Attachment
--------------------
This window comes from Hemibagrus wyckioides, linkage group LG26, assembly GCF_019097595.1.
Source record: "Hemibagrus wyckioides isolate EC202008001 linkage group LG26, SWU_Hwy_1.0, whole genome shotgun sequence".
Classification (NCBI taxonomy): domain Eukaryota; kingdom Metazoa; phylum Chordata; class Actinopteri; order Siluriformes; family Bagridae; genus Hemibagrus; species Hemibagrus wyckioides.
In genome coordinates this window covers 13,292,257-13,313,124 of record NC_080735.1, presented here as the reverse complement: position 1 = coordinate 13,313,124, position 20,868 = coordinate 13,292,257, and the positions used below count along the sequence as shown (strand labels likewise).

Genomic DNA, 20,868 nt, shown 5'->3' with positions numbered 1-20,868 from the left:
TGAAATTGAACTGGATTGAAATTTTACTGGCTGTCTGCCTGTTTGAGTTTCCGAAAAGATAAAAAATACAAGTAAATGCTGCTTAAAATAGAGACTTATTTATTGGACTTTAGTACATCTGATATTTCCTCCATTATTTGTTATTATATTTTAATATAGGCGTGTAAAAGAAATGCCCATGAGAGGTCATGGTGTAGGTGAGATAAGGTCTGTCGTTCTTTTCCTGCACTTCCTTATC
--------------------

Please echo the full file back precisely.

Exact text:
This window comes from Hemibagrus wyckioides, linkage group LG26, assembly GCF_019097595.1.
Source record: "Hemibagrus wyckioides isolate EC202008001 linkage group LG26, SWU_Hwy_1.0, whole genome shotgun sequence".
Classification (NCBI taxonomy): domain Eukaryota; kingdom Metazoa; phylum Chordata; class Actinopteri; order Siluriformes; family Bagridae; genus Hemibagrus; species Hemibagrus wyckioides.
In genome coordinates this window covers 13,292,257-13,313,124 of record NC_080735.1, presented here as the reverse complement: position 1 = coordinate 13,313,124, position 20,868 = coordinate 13,292,257, and the positions used below count along the sequence as shown (strand labels likewise).

Genomic DNA, 20,868 nt, shown 5'->3' with positions numbered 1-20,868 from the left:
TGAAATTGAACTGGATTGAAATTTTACTGGCTGTCTGCCTGTTTGAGTTTCCGAAAAGATAAAAAATACAAGTAAATGCTGCTTAAAATAGAGACTTATTTATTGGACTTTAGTACATCTGATATTTCCTCCATTATTTGTTATTATATTTTAATATAGGCGTGTAAAAGAAATGCCCATGAGAGGTCATGGTGTAGGTGAGATAAGGTCTGTCGTTCTTTTCCTGCACTTCCTTATC